The light-dependent reactions, or photoreduction, is the first stage of photosynthesis, is a process by which plants capture and store energy from sunlight. In this process, light energy is converted into chemical energy, in the form of the energy-carrying molecules ATP and NADPH. In the light-independent reactions, the formed NADPH and ATP drive the reduction of CO
2 to more useful organic compounds, such as glucose. However, although light-independent reactions are, by convention, also called dark reactions, they are not independent of the need of light, for they are driven by ATP and NADPH, products of light. They are often called the Calvin Cycle or C3 Cycle.
The light-dependent reactions take place on the thylakoid membranes. The inside of the thylakoid membrane is called the lumen, and outside the thylakoid membrane is the stroma, where the light-independent reactions take place. The thylakoid membrane contains some integral membrane protein complexes that catalyze the light reactions. There are four major protein complexes in the thylakoid membrane: Photosystem II (PSII), Cytochrome b6f complex, Photosystem I (PSI), and ATP synthase. These four complexes work together to ultimately create the products ATP and NADPH.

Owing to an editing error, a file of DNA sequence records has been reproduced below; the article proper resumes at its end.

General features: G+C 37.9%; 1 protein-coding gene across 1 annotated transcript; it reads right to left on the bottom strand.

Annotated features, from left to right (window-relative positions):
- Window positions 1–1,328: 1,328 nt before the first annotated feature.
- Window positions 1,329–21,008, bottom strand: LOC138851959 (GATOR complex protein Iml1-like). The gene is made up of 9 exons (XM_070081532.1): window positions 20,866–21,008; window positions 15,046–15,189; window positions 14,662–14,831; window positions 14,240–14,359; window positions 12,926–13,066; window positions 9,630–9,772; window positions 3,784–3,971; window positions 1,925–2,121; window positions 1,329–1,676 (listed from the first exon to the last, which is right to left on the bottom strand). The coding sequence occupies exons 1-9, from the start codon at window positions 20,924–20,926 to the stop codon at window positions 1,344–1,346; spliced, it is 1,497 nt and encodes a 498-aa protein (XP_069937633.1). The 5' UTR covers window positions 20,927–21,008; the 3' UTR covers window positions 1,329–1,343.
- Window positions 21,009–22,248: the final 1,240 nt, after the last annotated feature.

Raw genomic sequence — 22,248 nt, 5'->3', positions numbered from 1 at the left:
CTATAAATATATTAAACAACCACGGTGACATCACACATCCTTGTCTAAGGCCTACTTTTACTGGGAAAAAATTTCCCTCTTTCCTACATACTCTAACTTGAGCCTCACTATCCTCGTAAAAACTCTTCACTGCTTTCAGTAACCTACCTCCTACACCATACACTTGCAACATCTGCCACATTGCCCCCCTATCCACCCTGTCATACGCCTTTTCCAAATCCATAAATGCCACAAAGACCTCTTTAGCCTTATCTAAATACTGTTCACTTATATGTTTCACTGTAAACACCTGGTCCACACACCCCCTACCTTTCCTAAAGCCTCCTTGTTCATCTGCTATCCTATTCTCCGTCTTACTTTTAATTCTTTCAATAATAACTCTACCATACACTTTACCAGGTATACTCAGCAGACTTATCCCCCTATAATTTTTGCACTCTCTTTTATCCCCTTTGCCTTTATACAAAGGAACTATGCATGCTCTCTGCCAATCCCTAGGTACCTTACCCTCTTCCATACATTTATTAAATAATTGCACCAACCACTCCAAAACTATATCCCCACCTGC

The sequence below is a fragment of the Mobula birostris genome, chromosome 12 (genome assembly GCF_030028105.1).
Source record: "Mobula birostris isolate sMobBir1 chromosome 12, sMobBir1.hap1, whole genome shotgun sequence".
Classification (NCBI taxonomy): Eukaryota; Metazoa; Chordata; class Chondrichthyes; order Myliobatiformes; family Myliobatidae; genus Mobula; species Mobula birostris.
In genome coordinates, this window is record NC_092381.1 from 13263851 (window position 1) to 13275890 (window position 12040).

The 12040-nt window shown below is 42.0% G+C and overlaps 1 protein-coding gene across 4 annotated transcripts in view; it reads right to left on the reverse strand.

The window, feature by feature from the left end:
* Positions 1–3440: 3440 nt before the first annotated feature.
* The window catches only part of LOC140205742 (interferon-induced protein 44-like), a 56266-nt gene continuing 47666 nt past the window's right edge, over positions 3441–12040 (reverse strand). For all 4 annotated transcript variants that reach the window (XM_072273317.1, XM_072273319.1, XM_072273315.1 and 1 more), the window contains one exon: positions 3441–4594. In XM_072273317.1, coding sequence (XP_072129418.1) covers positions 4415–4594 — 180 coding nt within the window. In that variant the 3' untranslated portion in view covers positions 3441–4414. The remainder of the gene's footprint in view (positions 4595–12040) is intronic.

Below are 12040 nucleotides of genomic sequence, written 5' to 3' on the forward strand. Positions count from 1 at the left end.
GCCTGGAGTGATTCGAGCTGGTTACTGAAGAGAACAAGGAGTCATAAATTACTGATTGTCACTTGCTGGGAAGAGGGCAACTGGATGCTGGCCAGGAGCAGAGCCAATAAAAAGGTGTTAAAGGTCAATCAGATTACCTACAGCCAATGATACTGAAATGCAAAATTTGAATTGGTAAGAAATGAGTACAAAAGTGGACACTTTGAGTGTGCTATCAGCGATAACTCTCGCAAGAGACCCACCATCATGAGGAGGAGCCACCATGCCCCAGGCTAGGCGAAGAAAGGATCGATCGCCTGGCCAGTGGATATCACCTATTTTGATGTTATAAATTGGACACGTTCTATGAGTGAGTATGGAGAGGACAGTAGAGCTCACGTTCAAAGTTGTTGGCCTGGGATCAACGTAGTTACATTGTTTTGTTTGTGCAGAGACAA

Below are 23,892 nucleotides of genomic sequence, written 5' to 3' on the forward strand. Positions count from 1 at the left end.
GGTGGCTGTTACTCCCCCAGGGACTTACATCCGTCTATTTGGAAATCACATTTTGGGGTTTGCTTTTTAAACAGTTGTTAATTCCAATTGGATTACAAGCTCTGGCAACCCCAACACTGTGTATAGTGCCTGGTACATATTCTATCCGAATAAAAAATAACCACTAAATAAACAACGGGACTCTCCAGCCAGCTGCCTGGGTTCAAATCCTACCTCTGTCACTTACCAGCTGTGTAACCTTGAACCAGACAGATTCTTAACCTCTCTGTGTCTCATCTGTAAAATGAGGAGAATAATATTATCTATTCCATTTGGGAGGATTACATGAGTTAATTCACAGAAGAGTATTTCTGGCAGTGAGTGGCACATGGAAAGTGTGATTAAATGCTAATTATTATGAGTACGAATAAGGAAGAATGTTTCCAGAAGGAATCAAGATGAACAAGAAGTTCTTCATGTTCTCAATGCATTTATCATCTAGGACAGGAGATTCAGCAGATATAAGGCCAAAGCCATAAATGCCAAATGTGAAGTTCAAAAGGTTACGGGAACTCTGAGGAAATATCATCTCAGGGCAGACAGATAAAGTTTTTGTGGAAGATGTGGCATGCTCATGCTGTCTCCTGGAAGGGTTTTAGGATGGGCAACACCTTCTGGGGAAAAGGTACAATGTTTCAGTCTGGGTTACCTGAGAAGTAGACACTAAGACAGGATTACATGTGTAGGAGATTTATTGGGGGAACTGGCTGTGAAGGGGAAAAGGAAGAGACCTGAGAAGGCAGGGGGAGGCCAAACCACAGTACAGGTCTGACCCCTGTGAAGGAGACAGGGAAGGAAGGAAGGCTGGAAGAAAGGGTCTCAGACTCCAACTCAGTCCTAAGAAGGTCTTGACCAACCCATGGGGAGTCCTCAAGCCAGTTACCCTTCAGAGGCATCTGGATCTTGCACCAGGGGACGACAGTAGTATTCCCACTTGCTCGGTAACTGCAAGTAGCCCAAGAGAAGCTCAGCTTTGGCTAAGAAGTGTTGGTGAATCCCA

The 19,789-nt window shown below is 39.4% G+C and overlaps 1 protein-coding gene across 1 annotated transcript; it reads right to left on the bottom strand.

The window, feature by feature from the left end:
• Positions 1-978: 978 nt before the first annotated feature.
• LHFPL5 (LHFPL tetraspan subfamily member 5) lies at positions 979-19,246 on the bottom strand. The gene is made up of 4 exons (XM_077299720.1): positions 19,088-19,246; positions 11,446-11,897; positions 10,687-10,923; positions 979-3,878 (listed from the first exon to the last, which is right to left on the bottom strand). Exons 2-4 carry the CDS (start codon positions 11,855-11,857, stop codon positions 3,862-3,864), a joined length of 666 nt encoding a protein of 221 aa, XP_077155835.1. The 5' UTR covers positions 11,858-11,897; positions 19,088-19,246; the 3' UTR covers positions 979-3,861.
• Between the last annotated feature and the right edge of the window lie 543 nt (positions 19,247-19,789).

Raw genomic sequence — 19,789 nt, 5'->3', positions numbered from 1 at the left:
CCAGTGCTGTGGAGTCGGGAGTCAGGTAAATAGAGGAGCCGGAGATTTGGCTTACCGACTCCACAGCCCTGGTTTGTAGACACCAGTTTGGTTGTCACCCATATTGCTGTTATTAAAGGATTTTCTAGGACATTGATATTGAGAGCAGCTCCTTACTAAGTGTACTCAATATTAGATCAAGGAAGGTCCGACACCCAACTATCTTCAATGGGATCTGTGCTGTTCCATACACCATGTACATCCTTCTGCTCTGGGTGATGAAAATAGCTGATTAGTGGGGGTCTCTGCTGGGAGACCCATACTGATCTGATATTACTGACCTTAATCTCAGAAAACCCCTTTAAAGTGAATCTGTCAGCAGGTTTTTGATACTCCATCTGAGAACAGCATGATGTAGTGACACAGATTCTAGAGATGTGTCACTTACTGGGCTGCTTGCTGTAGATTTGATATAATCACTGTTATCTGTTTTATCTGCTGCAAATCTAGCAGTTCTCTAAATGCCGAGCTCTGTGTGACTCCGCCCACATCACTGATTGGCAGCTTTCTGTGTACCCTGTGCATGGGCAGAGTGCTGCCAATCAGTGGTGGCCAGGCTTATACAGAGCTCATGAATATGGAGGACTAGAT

The light-independent reactions of photosynthesis are chemical reactions that convert carbon dioxide and other compounds into glucose. These reactions occur in the stroma, the fluid-filled area of a chloroplast outside of the thylakoid membranes. These reactions take the light-dependent reactions and perform further chemical processes on them. There are three phases to the light-independent reactions, collectively called the Calvin cycle: carbon fixation, reduction reactions, and ribulose 1,5-bisphosphate (RuBP) regeneration.
Despite its name, this process occurs only when light is available. Plants do not carry out the Calvin cycle by night. They, instead, release sucrose into the phloem from their starch reserves. This process happens when light is available independent of the kind of photosynthesis (C3 carbon fixation, C4 carbon fixation, and Crassulacean Acid Metabolism); CAM plants store malic acid in their vacuoles every night and release it by day in order to make this process work.